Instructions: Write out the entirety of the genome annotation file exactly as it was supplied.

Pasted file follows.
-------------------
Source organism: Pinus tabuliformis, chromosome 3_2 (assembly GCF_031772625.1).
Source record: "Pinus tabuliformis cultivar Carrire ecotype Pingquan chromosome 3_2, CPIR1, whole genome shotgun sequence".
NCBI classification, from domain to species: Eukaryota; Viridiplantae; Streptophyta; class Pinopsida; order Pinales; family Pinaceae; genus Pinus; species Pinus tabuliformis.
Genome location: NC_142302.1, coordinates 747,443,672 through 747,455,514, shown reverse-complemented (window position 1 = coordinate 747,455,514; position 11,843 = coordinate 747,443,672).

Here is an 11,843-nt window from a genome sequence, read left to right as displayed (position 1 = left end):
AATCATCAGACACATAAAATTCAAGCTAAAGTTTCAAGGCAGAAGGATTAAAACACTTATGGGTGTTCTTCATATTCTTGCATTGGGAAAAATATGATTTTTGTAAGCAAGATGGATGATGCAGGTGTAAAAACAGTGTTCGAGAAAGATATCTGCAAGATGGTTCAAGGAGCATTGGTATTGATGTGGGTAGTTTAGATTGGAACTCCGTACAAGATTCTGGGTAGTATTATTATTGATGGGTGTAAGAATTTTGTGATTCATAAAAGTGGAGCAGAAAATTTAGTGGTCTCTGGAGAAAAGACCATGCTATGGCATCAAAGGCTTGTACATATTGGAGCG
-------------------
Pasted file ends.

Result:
Source organism: Pinus tabuliformis, chromosome 3_2 (assembly GCF_031772625.1).
Source record: "Pinus tabuliformis cultivar Carrire ecotype Pingquan chromosome 3_2, CPIR1, whole genome shotgun sequence".
NCBI classification, from domain to species: Eukaryota; Viridiplantae; Streptophyta; class Pinopsida; order Pinales; family Pinaceae; genus Pinus; species Pinus tabuliformis.
Genome location: NC_142302.1, coordinates 747,443,672 through 747,455,514, shown reverse-complemented (window position 1 = coordinate 747,455,514; position 11,843 = coordinate 747,443,672).

Here is an 11,843-nt window from a genome sequence, read left to right as displayed (position 1 = left end):
AATCATCAGACACATAAAATTCAAGCTAAAGTTTCAAGGCAGAAGGATTAAAACACTTATGGGTGTTCTTCATATTCTTGCATTGGGAAAAATATGATTTTTGTAAGCAAGATGGATGATGCAGGTGTAAAAACAGTGTTCGAGAAAGATATCTGCAAGATGGTTCAAGGAGCATTGGTATTGATGTGGGTAGTTTAGATTGGAACTCCGTACAAGATTCTGGGTAGTATTATTATTGATGGGTGTAAGAATTTTGTGATTCATAAAAGTGGAGCAGAAAATTTAGTGGTCTCTGGAGAAAAGACCATGCTATGGCATCAAAGGCTTGTACATATTGGAGCG